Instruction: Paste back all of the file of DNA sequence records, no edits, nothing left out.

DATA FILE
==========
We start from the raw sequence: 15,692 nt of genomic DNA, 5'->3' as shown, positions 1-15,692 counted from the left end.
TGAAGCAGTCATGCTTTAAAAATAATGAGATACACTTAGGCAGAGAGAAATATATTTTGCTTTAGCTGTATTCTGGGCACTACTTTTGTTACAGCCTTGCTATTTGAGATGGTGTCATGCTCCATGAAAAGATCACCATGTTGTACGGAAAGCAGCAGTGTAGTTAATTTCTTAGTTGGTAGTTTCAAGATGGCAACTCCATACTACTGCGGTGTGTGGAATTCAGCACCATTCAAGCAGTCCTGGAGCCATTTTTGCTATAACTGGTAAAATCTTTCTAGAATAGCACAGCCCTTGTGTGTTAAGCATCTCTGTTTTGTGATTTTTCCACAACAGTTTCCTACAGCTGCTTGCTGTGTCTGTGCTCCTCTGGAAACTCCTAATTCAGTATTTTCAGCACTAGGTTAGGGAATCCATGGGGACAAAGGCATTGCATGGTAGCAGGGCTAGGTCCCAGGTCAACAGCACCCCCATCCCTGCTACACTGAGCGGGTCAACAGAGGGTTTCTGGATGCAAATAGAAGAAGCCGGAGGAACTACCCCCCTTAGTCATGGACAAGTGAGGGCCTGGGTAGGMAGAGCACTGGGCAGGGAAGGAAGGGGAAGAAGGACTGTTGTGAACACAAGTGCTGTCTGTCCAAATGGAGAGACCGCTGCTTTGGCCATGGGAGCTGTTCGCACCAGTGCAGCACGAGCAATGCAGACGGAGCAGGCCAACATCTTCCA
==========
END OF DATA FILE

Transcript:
We start from the raw sequence: 15,692 nt of genomic DNA, 5'->3' as shown, positions 1-15,692 counted from the left end.
TGAAGCAGTCATGCTTTAAAAATAATGAGATACACTTAGGCAGAGAGAAATATATTTTGCTTTAGCTGTATTCTGGGCACTACTTTTGTTACAGCCTTGCTATTTGAGATGGTGTCATGCTCCATGAAAAGATCACCATGTTGTACGGAAAGCAGCAGTGTAGTTAATTTCTTAGTTGGTAGTTTCAAGATGGCAACTCCATACTACTGCGGTGTGTGGAATTCAGCACCATTCAAGCAGTCCTGGAGCCATTTTTGCTATAACTGGTAAAATCTTTCTAGAATAGCACAGCCCTTGTGTGTTAAGCATCTCTGTTTTGTGATTTTTCCACAACAGTTTCCTACAGCTGCTTGCTGTGTCTGTGCTCCTCTGGAAACTCCTAATTCAGTATTTTCAGCACTAGGTTAGGGAATCCATGGGGACAAAGGCATTGCATGGTAGCAGGGCTAGGTCCCAGGTCAACAGCACCCCCATCCCTGCTACACTGAGCGGGTCAACAGAGGGTTTCTGGATGCAAATAGAAGAAGCCGGAGGAACTACCCCCCTTAGTCATGGACAAGTGAGGGCCTGGGTAGGMAGAGCACTGGGCAGGGAAGGAAGGGGAAGAAGGACTGTTGTGAACACAAGTGCTGTCTGTCCAAATGGAGAGACCGCTGCTTTGGCCATGGGAGCTGTTCGCACCAGTGCAGCACGAGCAATGCAGACGGAGCAGGCCAACATCTTCCA